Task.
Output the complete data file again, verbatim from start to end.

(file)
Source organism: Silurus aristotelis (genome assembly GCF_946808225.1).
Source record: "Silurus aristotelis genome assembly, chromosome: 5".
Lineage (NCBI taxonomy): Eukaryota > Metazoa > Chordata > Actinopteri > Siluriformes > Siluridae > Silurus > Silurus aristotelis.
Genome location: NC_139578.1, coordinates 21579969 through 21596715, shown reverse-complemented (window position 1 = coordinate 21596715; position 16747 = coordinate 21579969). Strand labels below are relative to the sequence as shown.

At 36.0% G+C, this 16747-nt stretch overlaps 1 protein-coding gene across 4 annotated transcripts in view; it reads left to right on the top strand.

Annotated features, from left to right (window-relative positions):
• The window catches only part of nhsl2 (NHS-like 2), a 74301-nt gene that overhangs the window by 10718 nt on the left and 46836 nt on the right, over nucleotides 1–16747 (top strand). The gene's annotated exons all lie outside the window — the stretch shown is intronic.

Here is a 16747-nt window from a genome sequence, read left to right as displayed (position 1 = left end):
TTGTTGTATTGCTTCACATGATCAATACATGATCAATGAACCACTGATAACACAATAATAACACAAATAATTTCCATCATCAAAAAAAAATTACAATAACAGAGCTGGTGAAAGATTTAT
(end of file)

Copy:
Source organism: Silurus aristotelis (genome assembly GCF_946808225.1).
Source record: "Silurus aristotelis genome assembly, chromosome: 5".
Lineage (NCBI taxonomy): Eukaryota > Metazoa > Chordata > Actinopteri > Siluriformes > Siluridae > Silurus > Silurus aristotelis.
Genome location: NC_139578.1, coordinates 21579969 through 21596715, shown reverse-complemented (window position 1 = coordinate 21596715; position 16747 = coordinate 21579969). Strand labels below are relative to the sequence as shown.

At 36.0% G+C, this 16747-nt stretch overlaps 1 protein-coding gene across 4 annotated transcripts in view; it reads left to right on the top strand.

Annotated features, from left to right (window-relative positions):
• The window catches only part of nhsl2 (NHS-like 2), a 74301-nt gene that overhangs the window by 10718 nt on the left and 46836 nt on the right, over nucleotides 1–16747 (top strand). The gene's annotated exons all lie outside the window — the stretch shown is intronic.

Here is a 16747-nt window from a genome sequence, read left to right as displayed (position 1 = left end):
TTGTTGTATTGCTTCACATGATCAATACATGATCAATGAACCACTGATAACACAATAATAACACAAATAATTTCCATCATCAAAAAAAAATTACAATAACAGAGCTGGTGAAAGATTTAT